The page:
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Talking about the dirty ‘o’ word – obedience

Obedience and freedom

Freedom: “This Dominican understanding of freedom is clearly opposed – diametrically – to the notion of ‘freedom’ that has been embraced by many people today – the idea that ‘freedom’ is the total absence of any restriction on my personal autonomy.”

OBEDIENCE is, in fact, the only vow a Dominican friar takes.

On the day of his profession, with his hands placed within those of his superior and upon the constitutions of the order, he vows obedience to God, the Blessed Virgin, St Dominic, the Master of the Order and his successors according to the Rule of St Augustine and the Institutions of the Order of Friars Preachers.

As poverty and chastity are explicitly enumerated within the constitutions of the order – along with a great many other things – those evangelical counsels are automatically entailed in the friar’s profession of obedience.

Yet it seems that obedience – along with the notion of “obligation” generally – is a concept that has gone out of vogue.

Perhaps for some, it has even become a dirty word.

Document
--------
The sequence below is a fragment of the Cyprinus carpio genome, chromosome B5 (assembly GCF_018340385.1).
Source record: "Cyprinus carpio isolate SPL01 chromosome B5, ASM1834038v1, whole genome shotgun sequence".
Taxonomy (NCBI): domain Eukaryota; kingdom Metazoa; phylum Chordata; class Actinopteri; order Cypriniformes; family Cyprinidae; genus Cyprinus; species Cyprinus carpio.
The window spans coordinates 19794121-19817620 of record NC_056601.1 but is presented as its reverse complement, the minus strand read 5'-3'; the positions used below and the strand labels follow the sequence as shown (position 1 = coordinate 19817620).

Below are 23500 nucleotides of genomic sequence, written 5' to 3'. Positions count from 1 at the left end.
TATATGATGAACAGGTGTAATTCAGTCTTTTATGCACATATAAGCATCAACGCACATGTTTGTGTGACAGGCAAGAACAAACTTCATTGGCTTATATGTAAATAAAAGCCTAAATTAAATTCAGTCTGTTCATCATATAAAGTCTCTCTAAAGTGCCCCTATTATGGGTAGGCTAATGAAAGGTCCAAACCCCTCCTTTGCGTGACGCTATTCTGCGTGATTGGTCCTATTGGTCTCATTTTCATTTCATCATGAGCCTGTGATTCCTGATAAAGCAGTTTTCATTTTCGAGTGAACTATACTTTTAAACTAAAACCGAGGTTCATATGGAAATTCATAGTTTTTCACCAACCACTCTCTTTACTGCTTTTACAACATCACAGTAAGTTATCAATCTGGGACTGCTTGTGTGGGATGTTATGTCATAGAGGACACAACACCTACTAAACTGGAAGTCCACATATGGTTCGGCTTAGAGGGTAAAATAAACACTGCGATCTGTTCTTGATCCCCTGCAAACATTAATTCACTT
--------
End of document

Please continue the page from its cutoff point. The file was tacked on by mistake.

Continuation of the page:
I cannot for the life of me fathom why this is the case.

If professed obedience implied a mindless abnegation of personal responsibility, such distaste would of course be justified. Yet it implies no such thing.

If professed obedience aimed at stunting an individual and entailed an inherent repression of a person’s being, then it would appear a particularly cruel and pointless exercise. Yet it does no such thing.

If professed obedience brought about the extinction of an individual’s God-given freedom, then in-principle opposition would be understandable. Yet, again, it brings about no such thing.

Several members of my immediate family would say – have said – that their decidedly mixed feelings about my entry into religious life revolve primarily around one idea – that I will not have any “freedom”.